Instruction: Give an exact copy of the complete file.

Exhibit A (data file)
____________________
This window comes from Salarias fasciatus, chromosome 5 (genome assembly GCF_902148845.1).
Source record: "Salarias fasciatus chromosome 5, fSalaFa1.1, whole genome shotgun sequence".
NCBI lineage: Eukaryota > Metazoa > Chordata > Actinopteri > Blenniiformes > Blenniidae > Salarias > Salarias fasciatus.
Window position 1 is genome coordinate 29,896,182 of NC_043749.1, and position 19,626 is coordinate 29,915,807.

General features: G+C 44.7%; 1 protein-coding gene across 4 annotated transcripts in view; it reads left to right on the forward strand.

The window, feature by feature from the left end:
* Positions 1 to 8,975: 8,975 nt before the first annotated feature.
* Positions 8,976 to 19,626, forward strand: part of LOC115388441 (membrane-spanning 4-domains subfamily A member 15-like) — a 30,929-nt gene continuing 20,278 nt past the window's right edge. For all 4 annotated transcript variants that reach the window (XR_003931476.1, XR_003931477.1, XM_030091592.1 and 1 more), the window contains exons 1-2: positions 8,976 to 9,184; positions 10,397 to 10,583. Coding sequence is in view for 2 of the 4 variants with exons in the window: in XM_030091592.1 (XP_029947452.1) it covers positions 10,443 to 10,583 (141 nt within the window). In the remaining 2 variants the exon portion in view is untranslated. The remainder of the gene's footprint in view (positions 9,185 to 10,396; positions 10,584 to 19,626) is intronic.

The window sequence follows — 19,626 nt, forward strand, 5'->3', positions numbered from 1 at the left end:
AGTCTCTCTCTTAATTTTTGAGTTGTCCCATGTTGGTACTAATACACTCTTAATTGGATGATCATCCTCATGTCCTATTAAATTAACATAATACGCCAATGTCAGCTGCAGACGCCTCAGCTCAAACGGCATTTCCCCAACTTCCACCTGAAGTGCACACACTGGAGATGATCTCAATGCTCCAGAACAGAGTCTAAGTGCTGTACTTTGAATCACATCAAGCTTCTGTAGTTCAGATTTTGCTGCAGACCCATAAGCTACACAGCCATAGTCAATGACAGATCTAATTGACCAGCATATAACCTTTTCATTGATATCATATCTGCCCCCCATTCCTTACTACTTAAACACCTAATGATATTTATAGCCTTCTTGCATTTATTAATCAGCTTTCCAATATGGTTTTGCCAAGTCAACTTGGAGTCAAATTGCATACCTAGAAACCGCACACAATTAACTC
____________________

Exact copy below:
This window comes from Salarias fasciatus, chromosome 5 (genome assembly GCF_902148845.1).
Source record: "Salarias fasciatus chromosome 5, fSalaFa1.1, whole genome shotgun sequence".
NCBI lineage: Eukaryota > Metazoa > Chordata > Actinopteri > Blenniiformes > Blenniidae > Salarias > Salarias fasciatus.
Window position 1 is genome coordinate 29,896,182 of NC_043749.1, and position 19,626 is coordinate 29,915,807.

General features: G+C 44.7%; 1 protein-coding gene across 4 annotated transcripts in view; it reads left to right on the forward strand.

The window, feature by feature from the left end:
* Positions 1 to 8,975: 8,975 nt before the first annotated feature.
* Positions 8,976 to 19,626, forward strand: part of LOC115388441 (membrane-spanning 4-domains subfamily A member 15-like) — a 30,929-nt gene continuing 20,278 nt past the window's right edge. For all 4 annotated transcript variants that reach the window (XR_003931476.1, XR_003931477.1, XM_030091592.1 and 1 more), the window contains exons 1-2: positions 8,976 to 9,184; positions 10,397 to 10,583. Coding sequence is in view for 2 of the 4 variants with exons in the window: in XM_030091592.1 (XP_029947452.1) it covers positions 10,443 to 10,583 (141 nt within the window). In the remaining 2 variants the exon portion in view is untranslated. The remainder of the gene's footprint in view (positions 9,185 to 10,396; positions 10,584 to 19,626) is intronic.

The window sequence follows — 19,626 nt, forward strand, 5'->3', positions numbered from 1 at the left end:
AGTCTCTCTCTTAATTTTTGAGTTGTCCCATGTTGGTACTAATACACTCTTAATTGGATGATCATCCTCATGTCCTATTAAATTAACATAATACGCCAATGTCAGCTGCAGACGCCTCAGCTCAAACGGCATTTCCCCAACTTCCACCTGAAGTGCACACACTGGAGATGATCTCAATGCTCCAGAACAGAGTCTAAGTGCTGTACTTTGAATCACATCAAGCTTCTGTAGTTCAGATTTTGCTGCAGACCCATAAGCTACACAGCCATAGTCAATGACAGATCTAATTGACCAGCATATAACCTTTTCATTGATATCATATCTGCCCCCCATTCCTTACTACTTAAACACCTAATGATATTTATAGCCTTCTTGCATTTATTAATCAGCTTTCCAATATGGTTTTGCCAAGTCAACTTGGAGTCAAATTGCATACCTAGAAACCGCACACAATTAACTC